Torii Hunter is gone and Johan Santana’s bags, while they aren’t packed, have been brought up from the basement. As a Twins fan I should be sad but, while I’ll miss the lads, I think the Twins are doing the right thing. The market is speaking and you don’t have to be clairvoyant to get the message. The Twins have no business paying the kind of money these players can command – not now, and not even three years from now when the new stadium opens.
This is not a case of large market vs. small market. At least, not in any way that implies there’s a kind of balance between the number of teams on each side of that equation. This is huge market vs. everyone else and there are only a couple of teams that can handle the kind of dollars we’re talking about. Without going to Forbes magazine, or looking up TV contracts, I’d hazard that less than a handful of teams have the revenue to pay top dollar and beyond that has been established for the elite players.
Think of it, before last season the Red Sox paid some $52 million to Dice-K’s Japanese League team just to get the young man out of his contract; after that they still had to pay him another $50 mil or so. There were teams last year who’s entire payroll didn’t approach $50 million. I’d like to think someone in Massachusetts rubbed his neck pretty hard before writing those checks, but the Red Sox did win the World Series. Ask their accountants, not me, if it was worth it.
And ask the Yankees front office now if they’d wished they’d gone a little higher in the bidding.
Again, the answer is that there are only a few teams that can handle that kind of an equation without flinching — and I don’t have a problem with that. Let certain teams and certain players set the market; some players will inevitably outgrow their ponds and some teams will use even bigger buckets to pour money into their pockets — there’s still value left for the other 25 or 26 teams that know how to play the game. While it’s true that the Twins didn’t get any immediate return by having Hunter leave as a free agent, consider the case of Santana.
Santana is arguably the best pitcher in the game; there has never been a chance that he is going to still be with the Twins by the time his current contract is finished. Even with Johan’s talk during spring training last year about it being cheaper for the Twins to sign him to an extension sooner rather than later, and the implication that he might give the team a home-town discount, once Barry Zito got $18 million a year in a long-term contract (and Roger Clemens got $22 million pro-rated for one year) Johan’s departure became as inevitable as spring. As great as he is, the Twins (and 90% of the other teams) can’t pay $20 to $25 million a year for a player who doesn’t play every day.
Last year the Twins were coming off of a Division title and had the league batting champ, MVP and Cy Young winner and were still trying to get a stadium; they had to keep Hunter and try to win it. Even with Hunter and Santana, though, the team’s offensive ineptitude clearly indicated that they could not compete with their current roster — especially if that roster took on another $40 million in salary a year for two players. This year there are no hopes or illusions about the team’s chances against the Indians, Tigers and even the White Sox (let alone the Red Sox or Yankees) without an offensive infusion and the fastest way to do that is to turn one or two players (or the money you’d have spent on them)into four or five.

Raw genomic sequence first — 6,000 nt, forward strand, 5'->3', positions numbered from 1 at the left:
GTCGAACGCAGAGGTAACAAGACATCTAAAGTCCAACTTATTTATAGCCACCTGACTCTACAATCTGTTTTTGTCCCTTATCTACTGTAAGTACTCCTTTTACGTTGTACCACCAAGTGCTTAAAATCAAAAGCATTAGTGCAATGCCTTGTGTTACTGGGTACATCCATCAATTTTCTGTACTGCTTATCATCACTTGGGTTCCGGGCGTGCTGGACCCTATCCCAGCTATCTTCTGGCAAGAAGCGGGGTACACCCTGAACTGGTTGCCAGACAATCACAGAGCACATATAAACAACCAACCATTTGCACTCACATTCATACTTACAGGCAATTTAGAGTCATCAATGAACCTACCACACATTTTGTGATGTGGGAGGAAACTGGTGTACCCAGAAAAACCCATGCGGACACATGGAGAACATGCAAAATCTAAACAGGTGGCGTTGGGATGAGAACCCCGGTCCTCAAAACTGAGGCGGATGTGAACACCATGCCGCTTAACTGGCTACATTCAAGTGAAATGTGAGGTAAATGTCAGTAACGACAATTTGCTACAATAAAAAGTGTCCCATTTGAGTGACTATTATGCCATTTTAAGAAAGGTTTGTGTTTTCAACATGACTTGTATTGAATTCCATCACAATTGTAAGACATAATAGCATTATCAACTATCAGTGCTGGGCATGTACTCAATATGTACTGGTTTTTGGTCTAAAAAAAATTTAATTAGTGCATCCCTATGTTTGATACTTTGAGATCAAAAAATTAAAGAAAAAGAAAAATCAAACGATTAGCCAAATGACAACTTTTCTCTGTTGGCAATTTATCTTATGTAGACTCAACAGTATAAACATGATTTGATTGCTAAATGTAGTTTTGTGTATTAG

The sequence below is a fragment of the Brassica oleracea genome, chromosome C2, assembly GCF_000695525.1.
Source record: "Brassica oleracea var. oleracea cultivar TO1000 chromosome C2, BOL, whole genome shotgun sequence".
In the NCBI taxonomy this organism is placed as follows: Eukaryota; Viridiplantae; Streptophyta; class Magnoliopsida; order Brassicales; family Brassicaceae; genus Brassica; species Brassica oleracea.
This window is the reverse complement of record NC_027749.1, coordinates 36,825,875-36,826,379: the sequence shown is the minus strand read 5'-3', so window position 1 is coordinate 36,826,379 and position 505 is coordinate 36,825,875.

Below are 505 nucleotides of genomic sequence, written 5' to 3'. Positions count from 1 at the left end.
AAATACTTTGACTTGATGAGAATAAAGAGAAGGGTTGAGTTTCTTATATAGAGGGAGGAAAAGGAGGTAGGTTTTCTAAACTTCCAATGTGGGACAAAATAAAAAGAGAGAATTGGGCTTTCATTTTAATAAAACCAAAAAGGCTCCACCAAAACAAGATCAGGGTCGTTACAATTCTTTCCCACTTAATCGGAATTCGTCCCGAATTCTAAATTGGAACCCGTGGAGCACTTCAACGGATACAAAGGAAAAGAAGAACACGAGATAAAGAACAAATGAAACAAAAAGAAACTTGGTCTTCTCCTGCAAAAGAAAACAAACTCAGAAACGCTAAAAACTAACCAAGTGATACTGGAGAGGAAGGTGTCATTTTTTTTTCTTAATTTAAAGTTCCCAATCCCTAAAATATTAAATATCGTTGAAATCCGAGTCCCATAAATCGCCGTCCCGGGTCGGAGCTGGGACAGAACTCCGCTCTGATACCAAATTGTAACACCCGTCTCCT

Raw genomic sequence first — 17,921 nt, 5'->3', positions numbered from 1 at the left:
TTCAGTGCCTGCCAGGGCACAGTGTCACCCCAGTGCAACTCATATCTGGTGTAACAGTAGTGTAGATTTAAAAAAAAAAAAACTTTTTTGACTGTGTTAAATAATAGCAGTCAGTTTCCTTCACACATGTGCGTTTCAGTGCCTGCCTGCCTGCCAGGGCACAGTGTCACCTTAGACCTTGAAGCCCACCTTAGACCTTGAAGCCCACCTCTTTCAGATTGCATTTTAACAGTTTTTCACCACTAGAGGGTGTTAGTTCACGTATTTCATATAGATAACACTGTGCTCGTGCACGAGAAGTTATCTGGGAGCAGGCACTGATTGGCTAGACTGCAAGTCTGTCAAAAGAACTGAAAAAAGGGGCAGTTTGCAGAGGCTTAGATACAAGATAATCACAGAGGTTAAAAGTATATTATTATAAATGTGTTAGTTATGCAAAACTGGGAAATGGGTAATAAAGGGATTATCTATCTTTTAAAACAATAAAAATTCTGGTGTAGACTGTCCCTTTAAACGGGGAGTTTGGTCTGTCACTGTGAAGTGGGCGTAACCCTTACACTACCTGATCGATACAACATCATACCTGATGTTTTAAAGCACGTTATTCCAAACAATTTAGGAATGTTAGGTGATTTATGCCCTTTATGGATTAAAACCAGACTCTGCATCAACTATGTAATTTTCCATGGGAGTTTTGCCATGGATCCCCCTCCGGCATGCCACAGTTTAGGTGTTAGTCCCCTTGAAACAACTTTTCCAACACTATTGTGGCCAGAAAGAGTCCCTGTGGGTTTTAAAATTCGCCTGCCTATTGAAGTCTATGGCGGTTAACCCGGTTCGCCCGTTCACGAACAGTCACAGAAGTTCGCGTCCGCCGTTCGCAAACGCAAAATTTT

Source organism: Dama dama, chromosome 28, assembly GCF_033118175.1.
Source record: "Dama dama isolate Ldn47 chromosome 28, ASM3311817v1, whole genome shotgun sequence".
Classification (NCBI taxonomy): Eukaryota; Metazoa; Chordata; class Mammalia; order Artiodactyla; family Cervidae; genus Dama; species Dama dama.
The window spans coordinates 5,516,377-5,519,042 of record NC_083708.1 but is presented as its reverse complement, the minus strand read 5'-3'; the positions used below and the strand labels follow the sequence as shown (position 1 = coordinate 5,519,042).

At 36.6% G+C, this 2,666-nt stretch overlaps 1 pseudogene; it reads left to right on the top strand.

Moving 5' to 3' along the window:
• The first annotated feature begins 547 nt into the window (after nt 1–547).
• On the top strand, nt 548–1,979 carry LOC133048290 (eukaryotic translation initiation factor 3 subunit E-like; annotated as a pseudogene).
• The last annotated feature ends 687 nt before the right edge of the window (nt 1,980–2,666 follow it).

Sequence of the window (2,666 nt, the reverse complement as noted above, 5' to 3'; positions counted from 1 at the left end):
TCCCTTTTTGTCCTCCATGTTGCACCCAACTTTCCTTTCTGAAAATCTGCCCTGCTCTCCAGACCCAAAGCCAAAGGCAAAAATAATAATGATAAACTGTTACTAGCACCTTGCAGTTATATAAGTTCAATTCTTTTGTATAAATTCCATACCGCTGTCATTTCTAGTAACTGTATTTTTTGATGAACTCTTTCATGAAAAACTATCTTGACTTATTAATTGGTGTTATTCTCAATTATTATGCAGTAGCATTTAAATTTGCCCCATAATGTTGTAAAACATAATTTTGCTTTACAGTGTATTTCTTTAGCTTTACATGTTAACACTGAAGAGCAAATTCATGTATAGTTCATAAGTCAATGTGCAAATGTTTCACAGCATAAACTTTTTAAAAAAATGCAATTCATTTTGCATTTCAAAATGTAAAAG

The Twins can be proud they developed Santana and benefited from his skills to become an over-achieving contender; in today’s market they can be proud that Santana’s abilities and his reputation can be leveraged into getting the help they need. Even better for their purposes, there isn’t just one team that can afford him, but at least two and the Yankees and Red Sox will do whatever they can to either ensure that they get Santana or that their chief rival gets stuck paying an onerous tariff in both talent and talants. Some experts have speculated that teams won’t be too aggressive in giving up a lot of players for Santana because of the high salary they’ll have to pay in addition to losing prospects. To which I again point to the $52 million Boston paid just to turn Dice-K into a free agent.
When you’re in the heavyweight category of the Sox and the Yanks, the prospect of winning the series this year is always more important than prospects. Furthermore, in my opinion, neither team has come to the plate with its best offer yet. The Boston offer of Crisp, Lester and the Triple-A shortstop prospect is mildly interesting but is more quantity than quality. Same with the Yanks and the Mets; there’s not going to be any progress until one team or the other puts an “untouchable” on the table. It’s a challenging game of brinksmanship to be sure, but a game that’s certainly more compelling than any the Twins played last September.
Personally, I’m excited by the possibilities in front of the Twins thanks to the Santana negotiations and the Matt Garza/Delmon Young trade last week. That was another deal that had to be made and a clear case of giving something to get something. It’s hard to tell how young players will eventually turn out but I see a a large number of fans in both cities think their local club gave up too much in the trade. I’d say that that’s a good sign that the trade was a fair one.
And I think the next few years for the Twins are going to be good ones.